If Trump trusts him, everyone has to trust him now. But until then, the sanctions remain in place, and so do the military bases; everything stays the same except for the military exercises with South Korea, because, like all “war games,” they simply cost too much.

As regards everything else, the US president said, that will take time. The clock has been ticking since 1953. And it will take more than just time to achieve what Trump hinted at in his press conference: a peace treaty.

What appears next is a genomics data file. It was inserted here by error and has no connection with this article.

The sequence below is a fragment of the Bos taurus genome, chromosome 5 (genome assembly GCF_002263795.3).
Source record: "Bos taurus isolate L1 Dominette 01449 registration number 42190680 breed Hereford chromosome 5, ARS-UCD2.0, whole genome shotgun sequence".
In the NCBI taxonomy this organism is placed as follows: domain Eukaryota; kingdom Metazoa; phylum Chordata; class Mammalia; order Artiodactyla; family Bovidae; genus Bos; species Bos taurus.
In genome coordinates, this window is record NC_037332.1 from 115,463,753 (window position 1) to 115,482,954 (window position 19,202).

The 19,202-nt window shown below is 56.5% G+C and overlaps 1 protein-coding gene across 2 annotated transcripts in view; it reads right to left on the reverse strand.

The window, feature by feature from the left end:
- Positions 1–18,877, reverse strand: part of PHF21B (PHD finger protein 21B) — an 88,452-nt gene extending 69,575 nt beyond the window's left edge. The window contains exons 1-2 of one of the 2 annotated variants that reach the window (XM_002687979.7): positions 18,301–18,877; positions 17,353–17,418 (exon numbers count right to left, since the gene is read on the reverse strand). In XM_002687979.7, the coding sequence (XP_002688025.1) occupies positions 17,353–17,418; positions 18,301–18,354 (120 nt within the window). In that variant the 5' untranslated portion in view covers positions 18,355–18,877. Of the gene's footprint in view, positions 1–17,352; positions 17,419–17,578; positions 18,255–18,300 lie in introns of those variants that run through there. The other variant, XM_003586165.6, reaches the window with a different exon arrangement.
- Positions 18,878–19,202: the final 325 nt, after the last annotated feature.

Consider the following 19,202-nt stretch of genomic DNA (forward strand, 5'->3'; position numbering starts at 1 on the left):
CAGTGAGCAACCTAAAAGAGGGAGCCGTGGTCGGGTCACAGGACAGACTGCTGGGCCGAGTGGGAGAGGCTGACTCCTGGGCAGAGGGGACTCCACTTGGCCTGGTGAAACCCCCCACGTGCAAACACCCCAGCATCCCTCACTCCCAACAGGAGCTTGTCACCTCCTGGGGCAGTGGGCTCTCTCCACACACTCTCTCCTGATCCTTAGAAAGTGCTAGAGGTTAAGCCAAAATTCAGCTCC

If what happened Tuesday in Singapore leads to that, it will be a great achievement for the Koreans. For now, however, we are faced with an important development that will have effects on the future balance of power in Asia, but which might not prove long lasting, or, worse, could disintegrate in the face of the bored attitude that Trump seems to develop toward anything that is no longer in the media spotlight.

Or, indeed, something completely different could happen: in answer to a journalist’s question, Trump said he believed that Kim was sincere, but, he added, “I may be wrong, I mean I may stand before you in six months and say, ‘Hey I was wrong.’ I don’t know that I’ll ever admit that, but I’ll find some kind of an excuse.” The question is, in other words: can anyone trust Trump?